[Unsupported] [Userscript] WaniKani Review Audio Tweak (reupload/fixed)

2019-10-03: I will no longer be investigating issues in this script when something breaks. If someone else provides a fix when a bug occurs I will still update the script in greasyfork.

The original script by Takuya Kobayashi recently broke since WaniKani changed the URL for the audio. I didn’t see any forum topic that was officially supporting this script, so I made a copy that uses the new URL.

Original description of the script:

Allow audio to be played after review meaning questions, when reading has been previously answered correctly. Also includes setting for enabling autoplay when answer is incorrect (default: off).

New version of the script.


I just updated the script to handle the new audio.

CC: @Makise_Kurisu

@purajunyakara, regarding the change, the diff in greasyfork will show some additional cleanup I made, but the actual functional change is on lines 43-50 of the new version.


Thank you so much! It works perfectly and I’m happy to be back to my usual review routine :yum:

I think @Kumirei might also be interested in the updated script, based on his post in the other thread.


Yep. I set this thread to watching when the script broke


I didn’t know you used the script too. Cool!


Thanks for the tip! Update complete. I still can’t get it to do exactly what I want, tho. See note in userscript code if interested.

The problem is that you’re using let in the commented out code. let is used for defining new variables, but the variable was already passed in to the function. So you want to just assign it without the let, like this:

if (questionType === "meaning") {
	audioAutoplay = false;

Slightly more technical explanation

To go into slightly more detail, the code before was using var to declare variables. var is the old version of assigning variables in JavaScript, and does this quirky thing called “hoisting” (which you can look up if you’re interested). let on the other hand follows an approach more similar to most programming languages, called block scoping. What that means is, a variable declared within a block (e.g. function, loop, condition) using let will only exist within that block. So with your current code, you are actually creating a new variable called audioAutoplay within the if block (effectively hiding the one passed into the function) instead of actually overwriting the one passed into the function with a new value.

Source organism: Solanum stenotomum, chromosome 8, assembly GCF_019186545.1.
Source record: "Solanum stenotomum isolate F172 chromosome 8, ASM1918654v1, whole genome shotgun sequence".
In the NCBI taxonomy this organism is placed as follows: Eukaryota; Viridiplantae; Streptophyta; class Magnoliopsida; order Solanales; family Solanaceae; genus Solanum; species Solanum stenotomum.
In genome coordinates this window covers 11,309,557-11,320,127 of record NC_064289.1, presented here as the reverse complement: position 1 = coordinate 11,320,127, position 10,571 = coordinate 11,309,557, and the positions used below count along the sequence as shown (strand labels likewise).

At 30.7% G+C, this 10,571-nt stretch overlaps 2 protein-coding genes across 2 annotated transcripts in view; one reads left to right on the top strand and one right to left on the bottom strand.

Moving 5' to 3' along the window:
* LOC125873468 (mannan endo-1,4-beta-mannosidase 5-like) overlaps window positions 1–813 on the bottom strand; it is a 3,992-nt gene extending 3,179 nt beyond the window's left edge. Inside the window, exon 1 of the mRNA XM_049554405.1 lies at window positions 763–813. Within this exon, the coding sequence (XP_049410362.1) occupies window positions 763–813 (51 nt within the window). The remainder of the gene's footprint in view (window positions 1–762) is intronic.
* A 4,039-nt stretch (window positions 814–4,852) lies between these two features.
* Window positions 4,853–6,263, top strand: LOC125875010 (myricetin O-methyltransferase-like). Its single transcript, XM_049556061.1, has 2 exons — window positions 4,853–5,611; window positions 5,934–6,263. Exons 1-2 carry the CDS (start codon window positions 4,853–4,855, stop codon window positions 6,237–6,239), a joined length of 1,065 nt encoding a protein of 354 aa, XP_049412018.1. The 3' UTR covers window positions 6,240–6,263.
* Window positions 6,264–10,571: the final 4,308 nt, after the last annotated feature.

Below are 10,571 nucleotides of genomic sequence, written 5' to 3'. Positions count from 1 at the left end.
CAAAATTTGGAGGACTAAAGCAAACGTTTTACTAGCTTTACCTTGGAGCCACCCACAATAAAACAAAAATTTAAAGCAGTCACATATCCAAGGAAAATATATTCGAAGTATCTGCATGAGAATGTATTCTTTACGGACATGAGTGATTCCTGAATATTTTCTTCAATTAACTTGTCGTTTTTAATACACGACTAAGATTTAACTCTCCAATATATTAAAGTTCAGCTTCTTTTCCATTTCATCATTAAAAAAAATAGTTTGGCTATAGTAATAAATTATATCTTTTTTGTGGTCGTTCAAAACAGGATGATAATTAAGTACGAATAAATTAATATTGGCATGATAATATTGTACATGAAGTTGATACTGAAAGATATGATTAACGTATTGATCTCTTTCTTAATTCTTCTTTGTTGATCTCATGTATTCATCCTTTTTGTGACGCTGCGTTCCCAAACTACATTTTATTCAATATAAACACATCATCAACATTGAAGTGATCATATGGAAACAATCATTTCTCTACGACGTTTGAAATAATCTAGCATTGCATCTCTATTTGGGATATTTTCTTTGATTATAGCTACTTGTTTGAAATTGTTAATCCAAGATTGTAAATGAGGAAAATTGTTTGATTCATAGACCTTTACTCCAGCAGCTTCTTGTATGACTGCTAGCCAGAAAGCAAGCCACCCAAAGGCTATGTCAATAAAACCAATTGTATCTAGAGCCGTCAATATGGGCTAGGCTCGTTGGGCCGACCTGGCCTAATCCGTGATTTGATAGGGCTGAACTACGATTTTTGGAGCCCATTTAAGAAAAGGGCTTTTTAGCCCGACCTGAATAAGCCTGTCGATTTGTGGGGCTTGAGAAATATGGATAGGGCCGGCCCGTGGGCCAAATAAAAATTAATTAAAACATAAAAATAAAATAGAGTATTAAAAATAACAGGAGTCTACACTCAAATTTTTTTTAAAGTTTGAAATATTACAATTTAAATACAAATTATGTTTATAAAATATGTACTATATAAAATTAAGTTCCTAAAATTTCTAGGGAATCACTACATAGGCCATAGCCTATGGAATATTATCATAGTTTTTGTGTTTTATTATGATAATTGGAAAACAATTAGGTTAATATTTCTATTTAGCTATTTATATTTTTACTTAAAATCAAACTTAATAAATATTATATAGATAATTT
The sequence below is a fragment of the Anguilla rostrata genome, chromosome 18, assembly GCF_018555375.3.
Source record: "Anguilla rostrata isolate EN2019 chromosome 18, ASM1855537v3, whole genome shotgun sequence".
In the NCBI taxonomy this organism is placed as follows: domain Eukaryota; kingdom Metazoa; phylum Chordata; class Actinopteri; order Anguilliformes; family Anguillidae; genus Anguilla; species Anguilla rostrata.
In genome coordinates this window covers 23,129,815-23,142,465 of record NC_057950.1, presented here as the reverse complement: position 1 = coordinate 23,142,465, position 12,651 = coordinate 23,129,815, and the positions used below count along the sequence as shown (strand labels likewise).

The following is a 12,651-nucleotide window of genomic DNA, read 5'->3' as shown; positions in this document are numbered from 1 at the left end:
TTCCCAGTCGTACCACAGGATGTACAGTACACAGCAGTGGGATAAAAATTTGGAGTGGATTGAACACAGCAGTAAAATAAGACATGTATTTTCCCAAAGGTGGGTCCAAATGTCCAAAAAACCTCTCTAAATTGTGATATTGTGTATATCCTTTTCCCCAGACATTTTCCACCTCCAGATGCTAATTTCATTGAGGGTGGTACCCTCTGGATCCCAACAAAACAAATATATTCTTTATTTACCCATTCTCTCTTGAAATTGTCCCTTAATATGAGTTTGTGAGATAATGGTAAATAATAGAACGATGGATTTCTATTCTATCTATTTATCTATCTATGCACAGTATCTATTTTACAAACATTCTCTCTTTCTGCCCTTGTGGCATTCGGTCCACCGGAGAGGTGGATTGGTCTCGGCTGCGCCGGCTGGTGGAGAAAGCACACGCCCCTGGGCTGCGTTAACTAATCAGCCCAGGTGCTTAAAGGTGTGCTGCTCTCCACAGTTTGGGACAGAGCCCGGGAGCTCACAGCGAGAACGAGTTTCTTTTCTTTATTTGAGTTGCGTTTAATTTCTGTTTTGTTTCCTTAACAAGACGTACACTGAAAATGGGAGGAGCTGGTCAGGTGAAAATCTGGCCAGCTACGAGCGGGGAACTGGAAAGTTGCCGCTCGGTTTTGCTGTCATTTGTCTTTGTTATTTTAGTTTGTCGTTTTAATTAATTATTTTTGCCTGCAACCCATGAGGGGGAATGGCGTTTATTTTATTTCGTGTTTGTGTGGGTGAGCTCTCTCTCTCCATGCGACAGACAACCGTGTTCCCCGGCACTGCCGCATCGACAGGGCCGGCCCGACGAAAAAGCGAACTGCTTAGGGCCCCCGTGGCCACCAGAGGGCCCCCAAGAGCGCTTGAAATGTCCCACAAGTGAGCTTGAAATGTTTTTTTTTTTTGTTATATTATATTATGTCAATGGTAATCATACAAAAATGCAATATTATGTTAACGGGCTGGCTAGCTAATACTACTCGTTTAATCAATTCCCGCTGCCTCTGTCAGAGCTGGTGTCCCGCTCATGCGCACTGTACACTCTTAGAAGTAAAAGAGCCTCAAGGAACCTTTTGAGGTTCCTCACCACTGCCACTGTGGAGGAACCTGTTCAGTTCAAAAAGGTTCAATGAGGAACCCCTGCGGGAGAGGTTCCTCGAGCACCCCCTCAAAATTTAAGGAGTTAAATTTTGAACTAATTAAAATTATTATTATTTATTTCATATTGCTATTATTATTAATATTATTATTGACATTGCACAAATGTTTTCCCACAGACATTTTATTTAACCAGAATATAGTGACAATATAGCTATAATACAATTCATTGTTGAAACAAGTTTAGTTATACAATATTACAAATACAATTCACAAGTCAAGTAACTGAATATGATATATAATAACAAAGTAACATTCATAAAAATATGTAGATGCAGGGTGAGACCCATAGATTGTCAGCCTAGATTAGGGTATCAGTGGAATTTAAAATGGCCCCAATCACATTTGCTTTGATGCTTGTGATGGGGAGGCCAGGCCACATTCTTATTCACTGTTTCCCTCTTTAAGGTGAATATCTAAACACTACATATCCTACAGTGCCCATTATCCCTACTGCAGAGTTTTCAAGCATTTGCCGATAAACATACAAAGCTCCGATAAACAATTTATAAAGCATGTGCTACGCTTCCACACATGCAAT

Sweet, my man seanblue is on the case.

Thanks for detailed heads-up! What you say about block scoping makes total sense. Actually, tho, this is sort of an unfortunate red herring; I only added the let (not knowing that it would result in a more restrictive scope) as a desperate flail after many other attempts. Even if the let is not there (I’ve updated again), it still doesn’t work as hoped.

Specifically, the problem seems to lie with the parameter audioAutoplay. On the one hand, it simply always comes in as false, regardless of the real setting. But even assuming that I manually override that to true, I don’t seem to be able to successfully use if statements to change it in response to other variables in order to then pass it in with the { autoplay } object so as to make it do something useful. I.e., total fail.

I’m a Python programmer, not at all skilled in Javascript, so I feel like I’m stabbing around in the dark here, not really understanding why things don’t behave as expected, nor how to get more information. If you want to point me toward where to learn more, I’d be grateful.

I debugged through my version and also always saw false passed in for audioAutoplay. But my version of the script seems to work. I didn’t originally build this script, so I never did a thorough debugging through WaniKani’s code to understand how all this works. Now I’m honestly confused too, and I’m not sure how this works at all. :sweat_smile: